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Stats Canada cereals and oilseeds review

From August to December 2008, direct feed grain purchases by Western Canadian feed mills was up 14 percent from the same five months a year earlier.

May 29, 2008  By Statistics Canada

March 2008

In the August to
December 2007 period, direct feed grain purchases by Western Canadian
feed mills totalled 427 000 metric tonnes, up 14.0% from
the same five months a year earlier.


Reduced purchases of barley, oats
and peas, were overshadowed by increased purchases of corn and, to a much
lesser extent, of wheat.

Direct corn purchases in the first
five months of the 2007/2008 crop year surged
to 191 000 tonnes from 110 000 a year earlier.
Corn imports by feed mills grew 32.7% to 123 000 tonnes
from 93 000 tonnes, supported by a lower
US exchange rate. Purchases of Manitoba corn were also significantly
higher, the result of expanded production and lower prices relative to other
feed grain alternatives.

Direct wheat purchases from Saskatchewan declined because of lower purchases
Manitoba mills that were substituting corn.
Wheat purchases from the other western provinces rose in the early part of
the 2007/2008 crop year prior to the major surge in wheat prices.

Feed mills' direct purchases of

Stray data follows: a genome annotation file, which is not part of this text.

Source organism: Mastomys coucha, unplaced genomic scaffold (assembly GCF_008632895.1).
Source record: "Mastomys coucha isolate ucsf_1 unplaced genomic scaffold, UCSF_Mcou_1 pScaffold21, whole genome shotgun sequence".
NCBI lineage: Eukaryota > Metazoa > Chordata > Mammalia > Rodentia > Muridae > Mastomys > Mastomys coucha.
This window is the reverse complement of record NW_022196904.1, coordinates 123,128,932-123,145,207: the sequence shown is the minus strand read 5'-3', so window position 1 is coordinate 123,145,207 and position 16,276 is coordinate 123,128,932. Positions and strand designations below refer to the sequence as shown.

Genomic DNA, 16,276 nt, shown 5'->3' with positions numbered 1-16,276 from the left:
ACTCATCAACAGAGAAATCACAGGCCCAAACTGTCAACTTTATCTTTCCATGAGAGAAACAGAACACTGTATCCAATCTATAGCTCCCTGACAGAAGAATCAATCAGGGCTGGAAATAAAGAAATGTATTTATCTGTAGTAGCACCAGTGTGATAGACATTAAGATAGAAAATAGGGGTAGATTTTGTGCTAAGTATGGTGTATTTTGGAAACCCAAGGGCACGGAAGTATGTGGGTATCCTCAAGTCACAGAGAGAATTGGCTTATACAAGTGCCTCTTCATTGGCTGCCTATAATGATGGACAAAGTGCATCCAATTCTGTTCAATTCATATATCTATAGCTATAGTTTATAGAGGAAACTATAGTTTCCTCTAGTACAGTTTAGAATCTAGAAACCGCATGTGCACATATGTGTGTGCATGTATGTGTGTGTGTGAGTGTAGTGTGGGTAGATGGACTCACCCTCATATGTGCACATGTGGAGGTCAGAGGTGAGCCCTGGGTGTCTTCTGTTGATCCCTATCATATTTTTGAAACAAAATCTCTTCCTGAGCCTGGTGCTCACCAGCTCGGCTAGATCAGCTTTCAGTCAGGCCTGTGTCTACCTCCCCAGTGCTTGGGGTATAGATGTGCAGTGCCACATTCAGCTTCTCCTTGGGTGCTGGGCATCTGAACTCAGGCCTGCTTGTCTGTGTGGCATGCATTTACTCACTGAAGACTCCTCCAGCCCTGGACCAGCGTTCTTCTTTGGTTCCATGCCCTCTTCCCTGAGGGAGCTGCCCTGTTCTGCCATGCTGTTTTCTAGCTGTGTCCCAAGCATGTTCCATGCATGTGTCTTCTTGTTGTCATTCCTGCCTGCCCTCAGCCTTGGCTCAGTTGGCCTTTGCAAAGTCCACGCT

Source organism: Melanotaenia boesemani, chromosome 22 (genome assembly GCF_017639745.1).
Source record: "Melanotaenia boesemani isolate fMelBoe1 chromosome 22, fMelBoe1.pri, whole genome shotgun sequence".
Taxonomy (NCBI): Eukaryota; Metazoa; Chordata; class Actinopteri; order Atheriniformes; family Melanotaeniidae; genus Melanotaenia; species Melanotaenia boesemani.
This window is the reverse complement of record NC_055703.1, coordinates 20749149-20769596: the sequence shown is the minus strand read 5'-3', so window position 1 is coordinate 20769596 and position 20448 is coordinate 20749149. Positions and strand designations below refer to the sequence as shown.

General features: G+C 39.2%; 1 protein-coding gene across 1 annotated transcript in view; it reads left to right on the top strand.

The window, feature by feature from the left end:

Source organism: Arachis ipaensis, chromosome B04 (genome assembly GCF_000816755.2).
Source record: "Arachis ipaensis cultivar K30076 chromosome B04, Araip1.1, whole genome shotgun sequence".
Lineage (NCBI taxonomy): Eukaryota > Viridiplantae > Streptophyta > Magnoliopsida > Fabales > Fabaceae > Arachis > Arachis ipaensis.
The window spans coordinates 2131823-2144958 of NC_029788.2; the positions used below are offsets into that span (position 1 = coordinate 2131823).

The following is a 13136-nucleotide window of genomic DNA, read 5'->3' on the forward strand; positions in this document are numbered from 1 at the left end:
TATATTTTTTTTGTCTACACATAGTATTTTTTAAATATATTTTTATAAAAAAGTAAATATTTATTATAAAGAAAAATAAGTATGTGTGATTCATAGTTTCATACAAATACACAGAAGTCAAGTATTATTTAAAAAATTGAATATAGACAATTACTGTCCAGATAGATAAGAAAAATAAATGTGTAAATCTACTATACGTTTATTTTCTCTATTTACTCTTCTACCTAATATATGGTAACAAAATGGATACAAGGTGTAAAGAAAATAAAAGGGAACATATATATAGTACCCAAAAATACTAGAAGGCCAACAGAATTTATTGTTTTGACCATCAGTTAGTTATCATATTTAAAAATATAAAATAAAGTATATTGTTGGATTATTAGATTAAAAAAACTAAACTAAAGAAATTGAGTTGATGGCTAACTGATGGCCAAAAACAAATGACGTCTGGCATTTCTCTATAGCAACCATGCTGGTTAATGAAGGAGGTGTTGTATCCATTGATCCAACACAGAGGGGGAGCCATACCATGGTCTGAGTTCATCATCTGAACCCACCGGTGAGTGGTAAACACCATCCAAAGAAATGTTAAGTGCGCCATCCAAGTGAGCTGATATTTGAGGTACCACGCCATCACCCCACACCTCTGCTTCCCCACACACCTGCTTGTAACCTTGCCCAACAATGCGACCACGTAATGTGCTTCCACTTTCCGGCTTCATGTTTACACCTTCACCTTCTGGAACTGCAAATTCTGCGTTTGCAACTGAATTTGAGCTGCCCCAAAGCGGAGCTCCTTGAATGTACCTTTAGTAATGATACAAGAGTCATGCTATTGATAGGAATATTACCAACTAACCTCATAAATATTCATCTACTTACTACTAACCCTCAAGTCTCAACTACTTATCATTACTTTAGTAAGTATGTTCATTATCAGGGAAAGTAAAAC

barley fell 27.2% over the period, with reductions in purchases from
Saskatchewan and Alberta, as feeders turned to lower-priced

Pea purchases decreased for a second
year as a result of strong food demand from India and high prices, which priced
peas out of the domestic feed market.

Note: Statistics Canada surveyed feed
mills in Western Canada to obtain data on direct purchases of feed grains from
farmers and grain dealers by province of origin. These data represent grain
deliveries in addition to the licensed deliveries currently reported to the
Canadian Grain Commission. Feed lots were not included in the initial phase of
this project. The purpose of this on-going, semi-annual survey is to identify
the amount of grain delivered by these direct methods and to identify
inter-provincial movement of grain. This will lead to improvements in grain
delivery data, which are important in the verification of farm stocks and
production as well as in the calculation of farm cash receipts.


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